So it comes down to a matter of talent evaluation. If Devers is the player the Sox have long believed him to be, and the player he has shown he can be already, then moving him is a mistake. But if he is not that player, if their internal projections are starting to change, then moving him while his value is still very high could be smart.

The central issue is the one that every front office has: player forecasting. In this case, with a thin farm system, gambling that Devers would disappoint would be highly risky. But that's the only way a trade has any logical jumping off point: if the Sox think Devers is something other than the All-Star caliber player he's been described to be. There's no indication their thinking has changed, or that it will.

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Chris Sale appears poised to make his real 2019 debut, and Alex Cora called it

Chris Sale appears poised to make his real 2019 debut, and Alex Cora called it

When it comes to Monday's start against the Tigers (weather permitting), you're either with Chris Sale or Alex Cora.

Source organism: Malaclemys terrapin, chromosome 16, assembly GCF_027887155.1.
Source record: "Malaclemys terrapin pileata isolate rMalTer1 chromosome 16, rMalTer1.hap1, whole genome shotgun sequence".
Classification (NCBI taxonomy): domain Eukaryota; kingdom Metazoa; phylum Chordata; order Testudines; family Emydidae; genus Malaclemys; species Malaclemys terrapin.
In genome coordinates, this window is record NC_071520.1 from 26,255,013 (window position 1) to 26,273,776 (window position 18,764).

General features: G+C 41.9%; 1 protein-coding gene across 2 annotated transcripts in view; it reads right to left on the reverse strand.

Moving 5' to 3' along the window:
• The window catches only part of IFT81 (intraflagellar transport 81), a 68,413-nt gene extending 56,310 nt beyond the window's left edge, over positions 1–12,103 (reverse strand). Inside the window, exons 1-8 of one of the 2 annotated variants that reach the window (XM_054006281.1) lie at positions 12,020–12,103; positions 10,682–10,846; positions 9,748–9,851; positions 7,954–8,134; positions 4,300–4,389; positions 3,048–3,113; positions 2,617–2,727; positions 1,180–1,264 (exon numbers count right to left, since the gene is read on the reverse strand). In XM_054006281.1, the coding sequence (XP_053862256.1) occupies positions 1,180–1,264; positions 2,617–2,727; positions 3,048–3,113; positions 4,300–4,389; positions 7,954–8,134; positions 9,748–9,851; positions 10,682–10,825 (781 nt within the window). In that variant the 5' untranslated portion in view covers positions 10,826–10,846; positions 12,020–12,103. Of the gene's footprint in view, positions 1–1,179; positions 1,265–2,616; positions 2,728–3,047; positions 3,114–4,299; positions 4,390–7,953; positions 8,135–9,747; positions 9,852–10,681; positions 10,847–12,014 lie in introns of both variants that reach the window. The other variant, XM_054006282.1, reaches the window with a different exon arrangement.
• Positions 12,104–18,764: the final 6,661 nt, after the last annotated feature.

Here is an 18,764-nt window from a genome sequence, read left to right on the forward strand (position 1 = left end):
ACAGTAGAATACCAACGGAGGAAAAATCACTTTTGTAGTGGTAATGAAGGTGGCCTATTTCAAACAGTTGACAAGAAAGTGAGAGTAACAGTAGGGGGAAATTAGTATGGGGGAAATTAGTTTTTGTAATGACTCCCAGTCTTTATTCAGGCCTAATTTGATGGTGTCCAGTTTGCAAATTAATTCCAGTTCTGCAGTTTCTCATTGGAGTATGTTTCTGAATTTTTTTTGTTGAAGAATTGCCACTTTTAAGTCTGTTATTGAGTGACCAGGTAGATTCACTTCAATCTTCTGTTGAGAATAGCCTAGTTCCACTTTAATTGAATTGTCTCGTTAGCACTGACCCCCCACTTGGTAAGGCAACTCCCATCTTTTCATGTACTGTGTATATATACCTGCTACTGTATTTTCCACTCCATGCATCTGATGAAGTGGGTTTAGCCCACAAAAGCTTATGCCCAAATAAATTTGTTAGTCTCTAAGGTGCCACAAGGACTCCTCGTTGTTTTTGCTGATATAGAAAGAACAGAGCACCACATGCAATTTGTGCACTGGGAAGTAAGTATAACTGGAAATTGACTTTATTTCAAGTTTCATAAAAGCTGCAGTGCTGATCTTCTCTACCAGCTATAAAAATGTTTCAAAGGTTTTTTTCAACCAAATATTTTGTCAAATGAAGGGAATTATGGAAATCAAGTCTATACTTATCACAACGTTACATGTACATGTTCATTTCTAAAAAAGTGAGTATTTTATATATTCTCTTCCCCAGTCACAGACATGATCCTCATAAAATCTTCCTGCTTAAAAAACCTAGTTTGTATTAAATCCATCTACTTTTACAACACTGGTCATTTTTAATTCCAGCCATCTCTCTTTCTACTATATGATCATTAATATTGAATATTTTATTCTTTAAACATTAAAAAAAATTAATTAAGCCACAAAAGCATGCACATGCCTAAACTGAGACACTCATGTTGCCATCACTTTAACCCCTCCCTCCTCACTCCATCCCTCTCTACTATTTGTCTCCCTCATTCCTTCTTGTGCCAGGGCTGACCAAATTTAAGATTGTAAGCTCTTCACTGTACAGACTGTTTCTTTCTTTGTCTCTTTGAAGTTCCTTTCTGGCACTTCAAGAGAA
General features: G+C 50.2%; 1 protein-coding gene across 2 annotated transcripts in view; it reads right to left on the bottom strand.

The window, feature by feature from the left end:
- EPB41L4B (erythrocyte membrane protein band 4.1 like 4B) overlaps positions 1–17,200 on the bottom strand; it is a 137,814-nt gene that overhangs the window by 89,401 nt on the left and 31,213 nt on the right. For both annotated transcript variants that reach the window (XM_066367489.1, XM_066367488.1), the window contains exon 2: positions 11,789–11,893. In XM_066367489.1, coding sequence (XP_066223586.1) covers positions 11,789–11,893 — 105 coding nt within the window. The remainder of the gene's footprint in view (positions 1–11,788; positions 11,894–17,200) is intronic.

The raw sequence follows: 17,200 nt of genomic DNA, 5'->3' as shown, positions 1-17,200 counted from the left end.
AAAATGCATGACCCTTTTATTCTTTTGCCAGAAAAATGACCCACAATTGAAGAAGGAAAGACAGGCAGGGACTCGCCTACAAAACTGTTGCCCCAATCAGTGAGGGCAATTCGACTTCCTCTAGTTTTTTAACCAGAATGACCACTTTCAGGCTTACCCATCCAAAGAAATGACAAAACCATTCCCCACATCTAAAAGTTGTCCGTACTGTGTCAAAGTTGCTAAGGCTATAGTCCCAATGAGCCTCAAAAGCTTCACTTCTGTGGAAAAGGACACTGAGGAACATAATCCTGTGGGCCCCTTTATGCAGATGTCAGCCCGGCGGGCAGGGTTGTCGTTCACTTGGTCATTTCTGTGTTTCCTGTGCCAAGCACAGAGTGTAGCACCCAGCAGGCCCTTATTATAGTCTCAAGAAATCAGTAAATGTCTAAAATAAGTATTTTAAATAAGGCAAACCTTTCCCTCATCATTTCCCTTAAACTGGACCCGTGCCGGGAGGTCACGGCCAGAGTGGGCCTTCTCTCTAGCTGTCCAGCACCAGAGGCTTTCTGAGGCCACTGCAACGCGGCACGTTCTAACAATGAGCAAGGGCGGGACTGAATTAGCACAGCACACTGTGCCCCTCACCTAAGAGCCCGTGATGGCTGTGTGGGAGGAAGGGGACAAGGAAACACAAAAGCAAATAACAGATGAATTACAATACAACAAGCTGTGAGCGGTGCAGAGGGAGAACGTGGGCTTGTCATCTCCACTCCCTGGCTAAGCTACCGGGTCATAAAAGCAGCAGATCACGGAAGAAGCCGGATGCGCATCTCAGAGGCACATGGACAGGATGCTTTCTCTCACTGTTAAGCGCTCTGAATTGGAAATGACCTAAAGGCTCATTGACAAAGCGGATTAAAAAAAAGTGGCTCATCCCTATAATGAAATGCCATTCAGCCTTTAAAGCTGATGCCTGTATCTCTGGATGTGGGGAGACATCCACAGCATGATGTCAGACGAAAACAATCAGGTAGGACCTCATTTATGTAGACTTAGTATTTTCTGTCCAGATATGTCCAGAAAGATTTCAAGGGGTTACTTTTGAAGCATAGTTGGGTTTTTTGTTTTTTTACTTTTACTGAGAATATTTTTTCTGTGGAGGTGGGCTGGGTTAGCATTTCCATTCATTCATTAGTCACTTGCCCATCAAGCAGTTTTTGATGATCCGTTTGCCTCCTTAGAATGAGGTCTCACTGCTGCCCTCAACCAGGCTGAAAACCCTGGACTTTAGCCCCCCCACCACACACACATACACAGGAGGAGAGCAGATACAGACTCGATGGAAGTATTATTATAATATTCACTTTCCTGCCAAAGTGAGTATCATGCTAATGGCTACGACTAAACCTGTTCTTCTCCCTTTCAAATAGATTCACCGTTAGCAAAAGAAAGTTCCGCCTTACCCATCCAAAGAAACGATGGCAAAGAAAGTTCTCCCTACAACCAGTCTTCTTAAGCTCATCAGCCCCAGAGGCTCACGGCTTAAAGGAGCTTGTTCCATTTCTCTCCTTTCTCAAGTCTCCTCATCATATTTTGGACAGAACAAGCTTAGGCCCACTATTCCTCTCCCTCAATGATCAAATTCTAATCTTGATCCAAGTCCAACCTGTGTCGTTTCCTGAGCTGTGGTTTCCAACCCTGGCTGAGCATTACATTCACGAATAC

Sign me up for Team Cora.

Let's explain: Last week in New York, Sale lost his fourth straight outing to open the season. This one differed from its predecessors in that Sale routinely hit 97 mph and featured better action on his slider. Command remained an issue, however, and the Yankees teed off for seven mostly loud hits and four runs in five innings, including a homer by Clint Frazier, in an 8-0 victory over the Red Sox.

Afterwards, you could choose from two options. Cora took the long view. Sale threw hard and rediscovered most of his arsenal. We'd be seeing the perennial Cy Young candidate real soon.

"I'm not going to be surprised if his next outing he's right where we need him to be," Cora said after the whitewashing. "Stuff-wise, compare it to the first three -- the velocity was there, the slider was a lot better, he's very close to the quote-unquote real Chris Sale."

Then there was the Sale approach of self-flagellation.

"It sucks!" he said. "I'm not going to sugarcoat it. I just flat-out stink right now. I don't know what it is. When you're going good, it's good. When you're going bad, it's pretty bad. You know, show up tomorrow, put on the shoes and get back after it."

Did he share his manager's confidence in a quick turnaround?

"We better (expletive) hope so," he declared.

So which is it? Cora's optimism or Sale's fatalism?

There was simply more to feel good about than bad last Tuesday, no matter the final numbers. The Sale who struggled to throw 89 mph fastballs in Oakland -- thanks to illness, we now know -- had us worried about the health of his shoulder. He finished last year injured and then started this one throwing like Frank Tanana. Not good, especially in light of a five-year, $145 million extension. His transformation from machine-gunner to tactician was at least supposed to wait until the new deal actually kicked in next year.